But Lowe's outlook fell below some analysts' expectations, according to MarketWatch. The company expects net sales to increase between 2.5% and 3%, while comps are projected to rise 3% to 3.5%. Meanwhile, Home Depot on Tuesday reported it expects sales to grow between 3.5% and 4% during fiscal 2020, while same-store sales are expected to increase 3.5% to 4%. The retailer also plans to open six stores during the year.
Both home improvement retailers are also focused in on their transformation efforts, primarily to their digital operations.
Home Depot is working to integrate its in-store and online operations and has made its way through the second year of its three-year One Home Depot investment program. And its efforts appear to be paying off as CEO Craig Menear told analysts that its online sales grew 20.8% in the fourth quarter and 21.4% for the full year.
"[I]n our view, Home Depot has excelled at making life easy for the customer by removing roadblocks on the purchase journey — something that helps it to gain market share and to stimulate spend," Saunders said. "A lot of this is about multichannel execution, which is attractive to both trade and regular shoppers as it saves them time. However, greater investment in digital — including functions like visual search, which allows people using the app to take a picture of a product which Home Depot then matches with products it stocks — are helping to further improve engagement."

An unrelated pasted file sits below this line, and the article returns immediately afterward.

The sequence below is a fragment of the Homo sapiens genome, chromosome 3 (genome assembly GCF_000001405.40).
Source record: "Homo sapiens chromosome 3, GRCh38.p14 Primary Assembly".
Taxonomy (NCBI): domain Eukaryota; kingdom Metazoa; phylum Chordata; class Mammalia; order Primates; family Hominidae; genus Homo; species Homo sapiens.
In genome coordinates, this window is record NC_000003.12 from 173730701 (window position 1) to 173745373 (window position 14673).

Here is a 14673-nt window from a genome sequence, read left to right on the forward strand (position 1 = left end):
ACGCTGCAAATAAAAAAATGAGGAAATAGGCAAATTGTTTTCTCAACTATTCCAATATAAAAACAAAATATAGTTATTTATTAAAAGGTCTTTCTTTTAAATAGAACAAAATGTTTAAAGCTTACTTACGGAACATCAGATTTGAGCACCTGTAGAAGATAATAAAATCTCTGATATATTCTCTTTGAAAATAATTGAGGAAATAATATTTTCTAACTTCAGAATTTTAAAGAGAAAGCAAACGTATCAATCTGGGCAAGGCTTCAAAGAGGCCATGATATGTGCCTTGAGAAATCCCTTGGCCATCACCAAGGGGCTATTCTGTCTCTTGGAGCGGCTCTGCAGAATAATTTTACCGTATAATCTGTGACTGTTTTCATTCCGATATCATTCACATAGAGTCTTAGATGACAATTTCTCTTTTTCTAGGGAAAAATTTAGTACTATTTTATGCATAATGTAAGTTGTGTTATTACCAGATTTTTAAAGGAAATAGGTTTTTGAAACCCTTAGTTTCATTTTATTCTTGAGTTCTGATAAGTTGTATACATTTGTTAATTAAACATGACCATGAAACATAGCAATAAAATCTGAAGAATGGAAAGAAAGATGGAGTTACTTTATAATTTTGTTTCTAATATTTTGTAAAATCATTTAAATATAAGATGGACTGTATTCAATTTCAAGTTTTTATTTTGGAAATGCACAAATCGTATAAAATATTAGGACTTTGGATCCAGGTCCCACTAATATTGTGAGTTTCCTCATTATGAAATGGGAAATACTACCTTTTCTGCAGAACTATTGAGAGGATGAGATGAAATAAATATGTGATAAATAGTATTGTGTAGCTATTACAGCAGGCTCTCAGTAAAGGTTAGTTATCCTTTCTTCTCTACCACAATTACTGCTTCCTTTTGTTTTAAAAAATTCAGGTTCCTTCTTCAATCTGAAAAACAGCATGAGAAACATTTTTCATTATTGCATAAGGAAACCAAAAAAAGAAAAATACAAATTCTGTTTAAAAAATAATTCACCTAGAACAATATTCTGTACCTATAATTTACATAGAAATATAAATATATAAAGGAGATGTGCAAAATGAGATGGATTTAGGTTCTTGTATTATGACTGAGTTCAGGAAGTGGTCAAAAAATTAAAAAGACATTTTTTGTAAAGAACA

Lowe's, with Marvin Ellison at the helm, who joined the company in 2018, has been in turnaround mode, working to right missteps in its online business. While the retailer experienced positive sales growth, it was driven primarily by its physical stores, Ellison said. "We have a detailed road map in place to modernize our e-commerce platform and accelerate Lowes.com sales, which combined with the sales productivity improvement in our physical stores, underscores our opportunity to unlock additional growth," he added.
The retailer last year announced it was investing half a billion dollars annually between 2019 and 2021 to transform the technological makeup of its business, which included opening a new tech center in Charlotte, North Carolina.
The pace at which Lowe's is growing its digital channels is slower than the overall sector, Saunders said. However, Lowe's "is working hard to remedy weaknesses in its business model and has a coherent plan to be a more effective player," he added. "However, it is also clear that the transformation will take at least another year and a bit before it fully delivers. The biggest challenge of all, however, will be to create a very clear point of differentiation with Home Depot and, at least in some categories, make Lowe's the first port of call."
Correction: The article has been updated to include the impact of the extra week in Home Depot's fourth quarter of 2018.